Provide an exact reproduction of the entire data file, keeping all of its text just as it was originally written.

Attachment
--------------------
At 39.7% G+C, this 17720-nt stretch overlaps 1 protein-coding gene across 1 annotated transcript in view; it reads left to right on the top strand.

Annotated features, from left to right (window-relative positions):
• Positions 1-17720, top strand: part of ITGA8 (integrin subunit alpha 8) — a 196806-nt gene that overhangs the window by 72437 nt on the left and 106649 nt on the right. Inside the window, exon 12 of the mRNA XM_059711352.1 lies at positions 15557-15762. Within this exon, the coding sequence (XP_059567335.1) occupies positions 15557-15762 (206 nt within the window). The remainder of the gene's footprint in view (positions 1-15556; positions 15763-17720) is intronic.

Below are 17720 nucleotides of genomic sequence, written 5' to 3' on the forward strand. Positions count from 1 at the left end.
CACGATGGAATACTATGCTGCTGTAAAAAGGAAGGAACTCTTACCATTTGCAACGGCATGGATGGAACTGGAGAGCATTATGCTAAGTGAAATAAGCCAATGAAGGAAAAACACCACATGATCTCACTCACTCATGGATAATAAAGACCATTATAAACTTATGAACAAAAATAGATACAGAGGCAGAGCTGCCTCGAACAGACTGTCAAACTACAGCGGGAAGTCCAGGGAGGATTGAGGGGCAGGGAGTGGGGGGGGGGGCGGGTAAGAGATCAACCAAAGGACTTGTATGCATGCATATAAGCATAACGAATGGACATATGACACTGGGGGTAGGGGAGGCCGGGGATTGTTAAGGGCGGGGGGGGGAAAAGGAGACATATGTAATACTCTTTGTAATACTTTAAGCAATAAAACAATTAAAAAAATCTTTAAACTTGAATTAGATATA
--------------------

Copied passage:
At 39.7% G+C, this 17720-nt stretch overlaps 1 protein-coding gene across 1 annotated transcript in view; it reads left to right on the top strand.

Annotated features, from left to right (window-relative positions):
• Positions 1-17720, top strand: part of ITGA8 (integrin subunit alpha 8) — a 196806-nt gene that overhangs the window by 72437 nt on the left and 106649 nt on the right. Inside the window, exon 12 of the mRNA XM_059711352.1 lies at positions 15557-15762. Within this exon, the coding sequence (XP_059567335.1) occupies positions 15557-15762 (206 nt within the window). The remainder of the gene's footprint in view (positions 1-15556; positions 15763-17720) is intronic.

Below are 17720 nucleotides of genomic sequence, written 5' to 3' on the forward strand. Positions count from 1 at the left end.
CACGATGGAATACTATGCTGCTGTAAAAAGGAAGGAACTCTTACCATTTGCAACGGCATGGATGGAACTGGAGAGCATTATGCTAAGTGAAATAAGCCAATGAAGGAAAAACACCACATGATCTCACTCACTCATGGATAATAAAGACCATTATAAACTTATGAACAAAAATAGATACAGAGGCAGAGCTGCCTCGAACAGACTGTCAAACTACAGCGGGAAGTCCAGGGAGGATTGAGGGGCAGGGAGTGGGGGGGGGGGCGGGTAAGAGATCAACCAAAGGACTTGTATGCATGCATATAAGCATAACGAATGGACATATGACACTGGGGGTAGGGGAGGCCGGGGATTGTTAAGGGCGGGGGGGGGAAAAGGAGACATATGTAATACTCTTTGTAATACTTTAAGCAATAAAACAATTAAAAAAATCTTTAAACTTGAATTAGATATA